• Release Date: 9/11/2018
  • Cast: Benedict Cumberbatch, Rashida Jones, Kenan Thompson, Cameron Seely, Angela Lansbury
  • Directed By: Scott Mosier and Yarrow Cheney

Many critics have given the new Grinch a thumb down sighting a reason that is accurate per se. They believe that the film adds nothing new to the already well-known tale and it is basically nothing more than a retelling with better animation and better voice talents. Even though I totally agree with the above criticism, I honestly feel that the tale of the Grinch is a whole lot more than just plot twists and turns. It is a lot more than just having meat in the tale and more than anything it is about such a basic human emotion (loneliness and its aftermath) that if done well needs no further additional twists and turns.

I was enthralled by The Grinch and it was so because of how well done the tried and tested material was. There were a few nitpicks here and there but they never spoiled the sheer fun of watching this film and it got me teary-eyed on more than one occasion. It was so because its exceptionally warm manner of dealing with a few sequences. Even though the basic plot and story remains the same, the film feels up the screen with engaging and loveable characters that not only grasp your attention but also make you take sides.

Grinch (Benedict Cumberbatch) runs out of his food supplies just a few days before Christmas. He hates the village of Whoville from where he is forced to bring fresh supplies. He not only hates the village but also any form of company except that of his endearing dog Max. Things get out of control when he lays eyes on a gigantic Christmas tree in Whoville and the celebrations around it that annoys him to the extent that he decides to steal every Christmas decoration and gift robbing the festival of its charm and celebration. He believes that it would be equivalent to stealing the Christmas. However, things take a strange turn when Cindy Lou Who (Cameron Seely), a little girl who is desperate to meet Santa Clause and ask a favor of him crosses path with the Grinch and mistakes him to be Santa Clause.

Every time I believe that Hollywood can’t do any better in terms of animation quality, they just push the envelope just a tad bit more. The Grinch is a gorgeously animated film that is so detailed and lifelike that it is extremely easy to take the characters to be real. It is vibrantly colorful and densely animated. I could practically see the subtle nudges of hair on the Whoville folks’ faces. The snow felt more real than the real deal. The costumes are not only exotic but give the feeling of being actual fabric. The town of Whoville is a character in itself. It is so beautiful and fluffy that one could mistake it for a cake. The action (if one may call it so) is brilliantly done and crisply edited.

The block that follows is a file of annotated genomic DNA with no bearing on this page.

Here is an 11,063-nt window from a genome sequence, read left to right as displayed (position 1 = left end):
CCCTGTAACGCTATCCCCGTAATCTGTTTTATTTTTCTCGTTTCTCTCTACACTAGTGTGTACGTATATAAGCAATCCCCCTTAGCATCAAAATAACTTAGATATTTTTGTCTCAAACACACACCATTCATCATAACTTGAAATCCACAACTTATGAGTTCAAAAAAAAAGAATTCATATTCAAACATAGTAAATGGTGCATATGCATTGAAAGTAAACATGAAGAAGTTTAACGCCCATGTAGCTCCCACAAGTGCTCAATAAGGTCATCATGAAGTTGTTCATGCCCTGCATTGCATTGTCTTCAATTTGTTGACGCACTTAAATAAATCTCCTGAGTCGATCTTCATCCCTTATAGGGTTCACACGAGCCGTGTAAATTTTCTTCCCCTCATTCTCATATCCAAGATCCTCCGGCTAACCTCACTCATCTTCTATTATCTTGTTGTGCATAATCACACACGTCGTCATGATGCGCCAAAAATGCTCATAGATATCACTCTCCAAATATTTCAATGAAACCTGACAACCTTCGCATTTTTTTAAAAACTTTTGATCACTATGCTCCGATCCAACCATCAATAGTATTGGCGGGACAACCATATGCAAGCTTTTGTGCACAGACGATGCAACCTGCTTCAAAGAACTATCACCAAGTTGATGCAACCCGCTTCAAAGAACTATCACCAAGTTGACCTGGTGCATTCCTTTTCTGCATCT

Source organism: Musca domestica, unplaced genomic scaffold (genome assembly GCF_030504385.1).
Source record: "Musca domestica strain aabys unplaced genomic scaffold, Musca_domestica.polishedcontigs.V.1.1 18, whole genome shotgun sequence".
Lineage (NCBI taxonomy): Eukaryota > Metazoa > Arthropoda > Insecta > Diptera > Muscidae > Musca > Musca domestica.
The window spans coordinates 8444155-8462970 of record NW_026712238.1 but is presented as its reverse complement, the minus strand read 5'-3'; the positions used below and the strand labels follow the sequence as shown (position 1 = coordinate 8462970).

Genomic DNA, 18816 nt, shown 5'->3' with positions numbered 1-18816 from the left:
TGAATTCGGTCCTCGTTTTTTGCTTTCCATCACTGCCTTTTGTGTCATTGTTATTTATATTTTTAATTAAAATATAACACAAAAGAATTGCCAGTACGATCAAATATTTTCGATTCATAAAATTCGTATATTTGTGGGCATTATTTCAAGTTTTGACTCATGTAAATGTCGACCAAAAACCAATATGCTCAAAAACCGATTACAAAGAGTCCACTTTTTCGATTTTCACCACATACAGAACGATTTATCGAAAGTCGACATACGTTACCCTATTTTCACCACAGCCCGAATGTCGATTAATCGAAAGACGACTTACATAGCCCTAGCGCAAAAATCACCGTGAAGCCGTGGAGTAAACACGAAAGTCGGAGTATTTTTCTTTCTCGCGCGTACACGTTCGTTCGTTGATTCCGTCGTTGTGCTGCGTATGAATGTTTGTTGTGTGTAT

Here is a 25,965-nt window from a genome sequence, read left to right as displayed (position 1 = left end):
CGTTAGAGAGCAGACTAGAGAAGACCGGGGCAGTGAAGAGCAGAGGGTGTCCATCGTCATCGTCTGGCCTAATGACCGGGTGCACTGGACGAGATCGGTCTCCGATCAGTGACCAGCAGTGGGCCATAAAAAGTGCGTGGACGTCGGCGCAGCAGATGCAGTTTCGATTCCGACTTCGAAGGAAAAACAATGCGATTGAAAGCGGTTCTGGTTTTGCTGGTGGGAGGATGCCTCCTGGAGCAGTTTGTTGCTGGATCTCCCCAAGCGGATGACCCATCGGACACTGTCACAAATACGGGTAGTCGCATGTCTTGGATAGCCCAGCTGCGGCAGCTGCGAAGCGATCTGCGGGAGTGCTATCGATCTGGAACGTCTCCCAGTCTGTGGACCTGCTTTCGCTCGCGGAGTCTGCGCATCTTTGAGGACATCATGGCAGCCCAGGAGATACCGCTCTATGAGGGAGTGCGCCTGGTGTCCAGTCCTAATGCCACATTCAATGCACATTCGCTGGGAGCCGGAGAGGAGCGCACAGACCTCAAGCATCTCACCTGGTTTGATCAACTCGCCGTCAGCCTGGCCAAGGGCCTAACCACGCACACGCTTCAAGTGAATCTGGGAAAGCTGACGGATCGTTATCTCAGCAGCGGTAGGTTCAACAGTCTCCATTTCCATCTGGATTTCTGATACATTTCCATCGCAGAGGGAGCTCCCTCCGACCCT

If that was not enough, the character designs are ravishing. The Grinch is terrific. There are two versions of him in the film and both the versions are exceptionally well rendered. His expression, his mannerisms, his subtle nudges add so much to the overall feel of the character. I have to make special mention of the sound editing as the dialogues and certain situational sounds of the Grinch are edited and placed so well that it landed me smack by the side of the Grinch. It wouldn’t be wrong to say that the sound editing of the whole film is exceptionally well done.

I loved the rendering of Cindy Lou Who by Cameron Seely. Her voice and the manner in which she voiced the character not only felt apt for the character but also gave it a very personal touch. Max is just a dog in the film but has a lot to do. He is probably the most endearing character in the film and plays an important part in the modus oparandi of the Grinch. Some of the funniest situations are a result of his expressions and exploits. Cumberbatch is an extremely good voice talent and here too he shows why he is so good. He makes the character of the Grinch his own and brings a dash of charisma to the already layered and effective character.

He has the kind of voice that suits the character to the ‘t’ and he makes the most of that advantage. Also, apart from being deliciously evil Cumberbatch brings the emotionally charged scenes to life with equal aplomb. I just loved the little bit that he shared with the character of Cindy Lou. It’s nothing when you look at it superficially but in that sequence lies the heart of the whole film. I was also taken in by the sequence that shows us the childhood of the Grinch and how he came to hate company. The final sequence of the film will get many teary-eyed.

My only nitpicks with the film were that at 86 minutes, it felt a tad bit too rushed. I also had an issue with the speed at which the Grinch has a change of heart. I would have loved the story to have been laid out a little bit more. It’s more so that way because the film was doing so well with its content. It was getting the characters and their feel spot on and would have done a whole lot better had they persisted a little more with the runtime.

Having said all that, I still loved The Grinch. I feel that it is the perfect Christmas film and would be an even better watch with the whole family. It will make you roll with laughter. It will make you emotional in certain scenes. It is gorgeous to look at. It is the kind of film that I would want to sit in the front row and let the organic colors wash through my senses. It has wonderful music and Cumberbatch brings a refreshing dash to the character of the Grinch. I have to agree that The Grinch helped me wash off the bad taste that “Thugs of Hindostan” left in my mouth.

Rating: 4/5 (4 out of 5 Stars)


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